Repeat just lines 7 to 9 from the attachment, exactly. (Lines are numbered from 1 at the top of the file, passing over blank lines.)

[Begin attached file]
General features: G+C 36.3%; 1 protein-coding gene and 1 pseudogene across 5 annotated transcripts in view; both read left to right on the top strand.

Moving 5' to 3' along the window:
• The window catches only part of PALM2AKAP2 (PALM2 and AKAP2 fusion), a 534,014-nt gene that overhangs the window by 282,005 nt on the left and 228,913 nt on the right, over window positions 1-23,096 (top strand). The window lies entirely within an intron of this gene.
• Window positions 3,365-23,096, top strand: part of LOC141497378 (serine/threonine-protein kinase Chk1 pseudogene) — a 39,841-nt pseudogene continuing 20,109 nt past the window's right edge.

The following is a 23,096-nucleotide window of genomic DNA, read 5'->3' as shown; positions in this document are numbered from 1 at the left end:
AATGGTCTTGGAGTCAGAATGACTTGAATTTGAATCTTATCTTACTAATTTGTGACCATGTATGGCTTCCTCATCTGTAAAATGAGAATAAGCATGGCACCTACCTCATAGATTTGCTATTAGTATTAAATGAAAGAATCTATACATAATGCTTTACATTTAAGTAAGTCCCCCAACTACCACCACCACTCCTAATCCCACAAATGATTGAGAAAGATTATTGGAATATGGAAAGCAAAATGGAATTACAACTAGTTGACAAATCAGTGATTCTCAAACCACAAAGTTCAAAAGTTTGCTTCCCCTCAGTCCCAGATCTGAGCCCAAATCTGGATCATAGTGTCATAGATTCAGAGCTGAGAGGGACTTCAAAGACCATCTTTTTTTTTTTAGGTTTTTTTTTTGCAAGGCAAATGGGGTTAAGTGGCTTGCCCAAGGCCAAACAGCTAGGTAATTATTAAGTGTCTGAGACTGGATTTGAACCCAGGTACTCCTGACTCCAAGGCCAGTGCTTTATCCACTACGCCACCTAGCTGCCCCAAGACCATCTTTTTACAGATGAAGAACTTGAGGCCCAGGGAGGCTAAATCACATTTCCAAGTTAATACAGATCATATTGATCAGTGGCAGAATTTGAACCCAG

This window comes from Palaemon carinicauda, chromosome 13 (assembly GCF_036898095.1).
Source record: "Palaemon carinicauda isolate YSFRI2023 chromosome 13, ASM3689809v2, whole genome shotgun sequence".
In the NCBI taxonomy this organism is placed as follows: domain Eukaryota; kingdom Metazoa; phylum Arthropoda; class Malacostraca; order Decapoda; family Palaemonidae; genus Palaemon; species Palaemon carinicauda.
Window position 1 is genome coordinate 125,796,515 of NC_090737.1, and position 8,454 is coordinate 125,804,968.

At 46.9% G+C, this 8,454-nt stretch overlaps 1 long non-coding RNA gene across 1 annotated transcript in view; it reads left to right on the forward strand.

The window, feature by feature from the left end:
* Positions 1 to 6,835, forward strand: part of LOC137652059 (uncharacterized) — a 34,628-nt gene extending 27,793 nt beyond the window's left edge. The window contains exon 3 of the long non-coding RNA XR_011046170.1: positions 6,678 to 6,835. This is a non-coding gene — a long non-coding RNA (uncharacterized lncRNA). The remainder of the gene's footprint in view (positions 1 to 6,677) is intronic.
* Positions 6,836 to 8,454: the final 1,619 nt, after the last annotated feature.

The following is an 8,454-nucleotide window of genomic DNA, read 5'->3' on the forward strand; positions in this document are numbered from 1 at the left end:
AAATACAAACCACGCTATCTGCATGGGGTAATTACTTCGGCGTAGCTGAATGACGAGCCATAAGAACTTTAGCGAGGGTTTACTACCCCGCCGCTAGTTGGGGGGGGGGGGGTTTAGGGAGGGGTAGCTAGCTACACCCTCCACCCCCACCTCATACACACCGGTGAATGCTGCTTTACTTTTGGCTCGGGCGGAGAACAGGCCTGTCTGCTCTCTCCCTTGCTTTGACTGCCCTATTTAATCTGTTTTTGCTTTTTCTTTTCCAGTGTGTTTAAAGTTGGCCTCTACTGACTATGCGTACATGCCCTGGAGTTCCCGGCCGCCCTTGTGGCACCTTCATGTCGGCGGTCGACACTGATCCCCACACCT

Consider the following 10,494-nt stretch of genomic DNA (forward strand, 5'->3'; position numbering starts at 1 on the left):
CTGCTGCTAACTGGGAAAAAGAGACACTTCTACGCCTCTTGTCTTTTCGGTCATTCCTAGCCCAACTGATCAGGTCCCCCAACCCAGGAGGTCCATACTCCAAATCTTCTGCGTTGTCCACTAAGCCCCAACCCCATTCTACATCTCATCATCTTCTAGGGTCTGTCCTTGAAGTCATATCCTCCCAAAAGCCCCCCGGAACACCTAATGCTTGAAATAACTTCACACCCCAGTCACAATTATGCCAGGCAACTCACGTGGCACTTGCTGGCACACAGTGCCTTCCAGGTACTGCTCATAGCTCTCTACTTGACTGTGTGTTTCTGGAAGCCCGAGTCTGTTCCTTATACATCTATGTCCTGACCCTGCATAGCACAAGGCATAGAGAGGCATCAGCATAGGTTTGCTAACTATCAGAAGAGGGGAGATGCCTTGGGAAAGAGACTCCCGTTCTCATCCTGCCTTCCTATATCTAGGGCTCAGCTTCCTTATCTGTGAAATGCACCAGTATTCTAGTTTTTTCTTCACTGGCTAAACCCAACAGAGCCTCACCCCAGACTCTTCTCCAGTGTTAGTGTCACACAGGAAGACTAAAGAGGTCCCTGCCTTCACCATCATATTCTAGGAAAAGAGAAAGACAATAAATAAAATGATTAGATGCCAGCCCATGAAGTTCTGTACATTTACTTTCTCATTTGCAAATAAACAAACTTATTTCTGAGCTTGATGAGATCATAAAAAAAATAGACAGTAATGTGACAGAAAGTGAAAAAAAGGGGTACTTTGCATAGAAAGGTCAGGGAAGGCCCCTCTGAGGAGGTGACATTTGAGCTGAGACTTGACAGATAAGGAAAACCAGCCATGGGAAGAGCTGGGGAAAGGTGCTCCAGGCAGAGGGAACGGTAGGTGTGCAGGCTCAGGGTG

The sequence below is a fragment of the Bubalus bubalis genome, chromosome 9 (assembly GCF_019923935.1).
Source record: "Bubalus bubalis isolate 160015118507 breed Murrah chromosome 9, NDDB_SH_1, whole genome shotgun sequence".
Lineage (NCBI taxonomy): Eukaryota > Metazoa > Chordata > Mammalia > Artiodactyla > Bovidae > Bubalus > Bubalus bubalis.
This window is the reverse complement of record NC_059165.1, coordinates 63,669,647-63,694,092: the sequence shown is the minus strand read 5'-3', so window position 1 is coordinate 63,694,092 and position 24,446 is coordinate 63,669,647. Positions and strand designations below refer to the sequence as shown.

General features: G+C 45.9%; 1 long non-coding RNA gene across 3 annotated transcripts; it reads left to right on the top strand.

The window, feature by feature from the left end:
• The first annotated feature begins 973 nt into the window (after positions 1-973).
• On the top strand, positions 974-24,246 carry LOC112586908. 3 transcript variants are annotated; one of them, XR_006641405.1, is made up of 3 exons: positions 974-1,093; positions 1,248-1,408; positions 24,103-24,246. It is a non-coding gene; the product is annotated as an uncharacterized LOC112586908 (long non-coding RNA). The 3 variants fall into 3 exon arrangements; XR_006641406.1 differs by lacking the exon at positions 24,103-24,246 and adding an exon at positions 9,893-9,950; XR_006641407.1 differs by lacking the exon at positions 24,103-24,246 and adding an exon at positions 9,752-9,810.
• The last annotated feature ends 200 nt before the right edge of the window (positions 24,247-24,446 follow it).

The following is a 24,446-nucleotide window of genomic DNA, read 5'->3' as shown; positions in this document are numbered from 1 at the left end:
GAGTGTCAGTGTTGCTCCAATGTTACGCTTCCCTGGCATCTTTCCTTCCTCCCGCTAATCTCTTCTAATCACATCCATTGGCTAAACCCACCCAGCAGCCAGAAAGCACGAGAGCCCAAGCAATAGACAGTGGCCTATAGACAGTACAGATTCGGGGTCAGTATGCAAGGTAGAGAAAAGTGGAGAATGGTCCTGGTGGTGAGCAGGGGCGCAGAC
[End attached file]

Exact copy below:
This window comes from Palaemon carinicauda, chromosome 13 (assembly GCF_036898095.1).
Source record: "Palaemon carinicauda isolate YSFRI2023 chromosome 13, ASM3689809v2, whole genome shotgun sequence".
In the NCBI taxonomy this organism is placed as follows: domain Eukaryota; kingdom Metazoa; phylum Arthropoda; class Malacostraca; order Decapoda; family Palaemonidae; genus Palaemon; species Palaemon carinicauda.